A.D. Club

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A.D. Club entryway detail

The A.D. Club is a final club established at Harvard University in 1836, the continuation of a chapter of the Alpha Delta Phi fraternity existing as an honorary chapter until 1846, and then as a regular chapter until the late 1850s. At that time, owing to the prevailing sentiment against such societies, it became a strictly secret society, known among its members as the "Haidee," the name of a college boat. The chapter surrendered its charter in 1865, and has since existed as the A.D. Club.


In 1872, the club rooms were moved from the upper story of a brick house on Palmer Street to a building on Brattle Street. These rooms were occupied until 1878, when a club-house was obtained on the corner of Mt. Auburn and Dunster Streets. In 1900, the club moved to its present club-house at 1 Plympton St.[1]

Notable members[edit]

Benjamin C. Bradlee - Executive Editor of the Washington Post. Oversaw coverage of the Watergate scandal[2]

James Blake - Professional tennis player, reached a high of number 4 in the world.[3]

David McKendree Key - United States Ambassador, served under at least six U. S. Presidents from Warren G. Harding to Dwight D. Eisenhower.

Oliver Wendell Holmes Jr. - Associate Justice of the Supreme Court, Professor at Harvard Law School.[4]

Stephen Minot Weld - Scion of the Weld Family of Boston. Schoolmaster, real estate investor and politician.[5]

J. Harleston Parker - American architect, founder Parker, Thompson & Rice.[5]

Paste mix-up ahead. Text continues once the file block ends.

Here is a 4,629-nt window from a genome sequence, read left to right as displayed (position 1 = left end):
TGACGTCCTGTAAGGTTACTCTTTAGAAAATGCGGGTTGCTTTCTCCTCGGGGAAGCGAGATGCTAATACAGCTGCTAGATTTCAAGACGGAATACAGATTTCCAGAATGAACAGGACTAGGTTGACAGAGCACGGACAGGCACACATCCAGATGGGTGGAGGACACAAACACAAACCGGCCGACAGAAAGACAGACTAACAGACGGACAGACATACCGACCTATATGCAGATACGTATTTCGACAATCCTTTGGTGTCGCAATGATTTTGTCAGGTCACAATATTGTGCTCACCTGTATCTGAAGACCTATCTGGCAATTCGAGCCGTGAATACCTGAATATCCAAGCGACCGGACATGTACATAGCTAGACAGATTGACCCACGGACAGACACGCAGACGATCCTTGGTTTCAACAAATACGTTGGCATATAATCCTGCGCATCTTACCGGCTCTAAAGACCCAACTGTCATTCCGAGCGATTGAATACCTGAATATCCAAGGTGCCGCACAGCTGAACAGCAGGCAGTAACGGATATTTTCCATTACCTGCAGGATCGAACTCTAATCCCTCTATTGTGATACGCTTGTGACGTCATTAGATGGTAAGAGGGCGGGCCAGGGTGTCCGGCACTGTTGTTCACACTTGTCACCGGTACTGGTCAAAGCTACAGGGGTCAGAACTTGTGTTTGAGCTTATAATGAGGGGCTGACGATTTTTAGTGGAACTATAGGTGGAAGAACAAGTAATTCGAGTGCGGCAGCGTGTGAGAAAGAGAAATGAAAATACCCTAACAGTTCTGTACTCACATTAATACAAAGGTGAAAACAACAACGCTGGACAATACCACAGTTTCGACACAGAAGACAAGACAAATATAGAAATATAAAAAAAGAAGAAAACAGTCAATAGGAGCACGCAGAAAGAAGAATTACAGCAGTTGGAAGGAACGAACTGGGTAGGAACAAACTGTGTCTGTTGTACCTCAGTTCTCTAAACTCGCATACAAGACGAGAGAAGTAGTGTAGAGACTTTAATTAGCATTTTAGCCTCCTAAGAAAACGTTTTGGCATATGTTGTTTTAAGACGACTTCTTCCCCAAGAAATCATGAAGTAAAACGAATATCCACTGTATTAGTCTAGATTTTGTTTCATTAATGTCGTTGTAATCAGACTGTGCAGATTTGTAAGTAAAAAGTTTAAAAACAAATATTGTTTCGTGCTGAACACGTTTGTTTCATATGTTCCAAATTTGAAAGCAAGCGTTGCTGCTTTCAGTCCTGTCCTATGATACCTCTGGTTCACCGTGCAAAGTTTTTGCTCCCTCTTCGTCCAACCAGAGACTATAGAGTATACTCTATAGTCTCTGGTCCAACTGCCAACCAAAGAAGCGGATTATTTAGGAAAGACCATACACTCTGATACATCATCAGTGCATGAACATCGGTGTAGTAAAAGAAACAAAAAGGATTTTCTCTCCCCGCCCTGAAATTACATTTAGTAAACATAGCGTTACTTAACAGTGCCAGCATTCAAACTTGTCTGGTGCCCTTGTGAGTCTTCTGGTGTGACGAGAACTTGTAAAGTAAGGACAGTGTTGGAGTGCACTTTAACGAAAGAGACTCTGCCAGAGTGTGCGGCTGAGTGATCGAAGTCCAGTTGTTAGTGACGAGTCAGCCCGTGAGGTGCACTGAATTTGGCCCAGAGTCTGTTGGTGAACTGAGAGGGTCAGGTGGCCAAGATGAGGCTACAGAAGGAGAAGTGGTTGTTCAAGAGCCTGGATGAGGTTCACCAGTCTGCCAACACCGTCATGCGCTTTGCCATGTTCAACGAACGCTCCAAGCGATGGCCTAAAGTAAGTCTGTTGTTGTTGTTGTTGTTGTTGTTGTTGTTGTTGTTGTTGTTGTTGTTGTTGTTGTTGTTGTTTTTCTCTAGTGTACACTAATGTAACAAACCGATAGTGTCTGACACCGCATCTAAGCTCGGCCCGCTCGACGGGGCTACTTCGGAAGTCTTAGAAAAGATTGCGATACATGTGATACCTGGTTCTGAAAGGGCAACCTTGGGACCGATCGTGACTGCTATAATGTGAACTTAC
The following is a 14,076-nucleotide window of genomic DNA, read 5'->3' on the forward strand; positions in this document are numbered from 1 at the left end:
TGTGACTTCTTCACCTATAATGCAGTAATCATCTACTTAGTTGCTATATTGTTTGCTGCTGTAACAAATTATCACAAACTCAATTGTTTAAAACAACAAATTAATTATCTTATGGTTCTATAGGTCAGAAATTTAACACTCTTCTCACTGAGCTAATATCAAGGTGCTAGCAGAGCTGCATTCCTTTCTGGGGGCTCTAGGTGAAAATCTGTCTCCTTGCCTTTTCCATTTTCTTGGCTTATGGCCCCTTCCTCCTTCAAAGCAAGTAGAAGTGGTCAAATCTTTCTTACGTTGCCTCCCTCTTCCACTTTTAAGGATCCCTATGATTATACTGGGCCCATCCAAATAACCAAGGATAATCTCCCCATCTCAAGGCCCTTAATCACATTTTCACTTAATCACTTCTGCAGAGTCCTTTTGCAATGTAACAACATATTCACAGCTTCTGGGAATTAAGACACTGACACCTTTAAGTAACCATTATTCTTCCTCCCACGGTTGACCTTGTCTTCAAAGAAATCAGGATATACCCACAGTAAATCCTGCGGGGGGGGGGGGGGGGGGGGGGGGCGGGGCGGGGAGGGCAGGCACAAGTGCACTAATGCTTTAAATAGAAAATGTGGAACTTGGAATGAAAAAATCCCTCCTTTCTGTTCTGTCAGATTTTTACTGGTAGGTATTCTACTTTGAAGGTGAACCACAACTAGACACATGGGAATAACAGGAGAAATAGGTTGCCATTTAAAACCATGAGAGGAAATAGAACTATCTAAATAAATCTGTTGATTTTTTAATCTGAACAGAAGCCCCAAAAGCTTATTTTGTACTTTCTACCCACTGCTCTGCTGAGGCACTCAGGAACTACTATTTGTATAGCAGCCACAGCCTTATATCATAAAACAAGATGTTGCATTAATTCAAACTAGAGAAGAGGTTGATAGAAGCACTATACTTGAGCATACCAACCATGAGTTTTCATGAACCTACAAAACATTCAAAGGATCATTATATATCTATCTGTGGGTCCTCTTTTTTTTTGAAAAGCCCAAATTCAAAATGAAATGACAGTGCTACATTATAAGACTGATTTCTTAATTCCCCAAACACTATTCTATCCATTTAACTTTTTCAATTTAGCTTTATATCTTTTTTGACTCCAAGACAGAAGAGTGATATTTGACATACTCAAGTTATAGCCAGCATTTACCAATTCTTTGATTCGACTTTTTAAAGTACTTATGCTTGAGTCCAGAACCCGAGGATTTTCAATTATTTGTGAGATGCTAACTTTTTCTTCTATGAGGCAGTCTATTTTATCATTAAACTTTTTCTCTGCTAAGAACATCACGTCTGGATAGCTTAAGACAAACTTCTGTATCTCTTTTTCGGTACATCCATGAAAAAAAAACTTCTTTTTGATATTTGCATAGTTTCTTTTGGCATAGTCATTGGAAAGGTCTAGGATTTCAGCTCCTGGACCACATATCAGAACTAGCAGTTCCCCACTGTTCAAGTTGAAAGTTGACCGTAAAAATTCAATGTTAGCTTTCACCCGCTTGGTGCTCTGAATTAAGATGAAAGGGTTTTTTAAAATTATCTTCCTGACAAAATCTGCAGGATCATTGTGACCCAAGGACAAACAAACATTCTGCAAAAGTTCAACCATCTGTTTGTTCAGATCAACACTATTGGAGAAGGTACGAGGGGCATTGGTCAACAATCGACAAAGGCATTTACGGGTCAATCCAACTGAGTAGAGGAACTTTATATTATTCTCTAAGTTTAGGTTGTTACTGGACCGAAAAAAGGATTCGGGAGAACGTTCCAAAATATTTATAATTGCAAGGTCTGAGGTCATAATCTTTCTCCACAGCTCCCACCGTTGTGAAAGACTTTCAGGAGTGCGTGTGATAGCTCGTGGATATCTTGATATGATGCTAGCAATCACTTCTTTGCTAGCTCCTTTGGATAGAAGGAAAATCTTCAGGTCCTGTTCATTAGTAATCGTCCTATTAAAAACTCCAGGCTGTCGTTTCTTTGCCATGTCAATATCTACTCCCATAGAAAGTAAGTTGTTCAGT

Henry Lee Higginson - Noted American businessman and philanthropist, founder of Boston Symphony Orchestra.[5]

Murray Taylor - Composer of "Ten Thousand Men of Harvard"[5]

Manning Ferguson Force - was a lawyer, judge and soldier from Ohio. Recipient of the Congressional Medal of Honor for his actions during the Civil War.[5]

Charles William Eliot - American academic and President of Harvard University.[5]

Robert Bacon - American businessman who served as an ambassador to France, U.S. Assistant Secretary of State, and U.S. Secretary of State.[6]


  1. ^ Cambridge Historical Commission, "City of Cambridge, Landmarks and Other Protected Properties" Archived 2010-06-05 at the Wayback Machine., 2009.
  2. ^ http://www.thecrimson.com/series/the-punch/article/2010/10/5/series-men-final-clubs/
  3. ^ http://www.thecrimson.com/article/2004/1/21/blake-talks-harvard-before-aussie-open/
  4. ^ G. Edward White, Justice Oliver Wendell Holmes: Law and the Inner Self New York: Oxford University Press, 1993. Pp. ix, 628.
  5. ^ a b c d e f A.D. Club, . The A.D. Club Of Harvard University, 1837-1889 (1889). Kessinger Publishing, 2009.
  6. ^ https://history.state.gov/departmenthistory/people/bacon-robert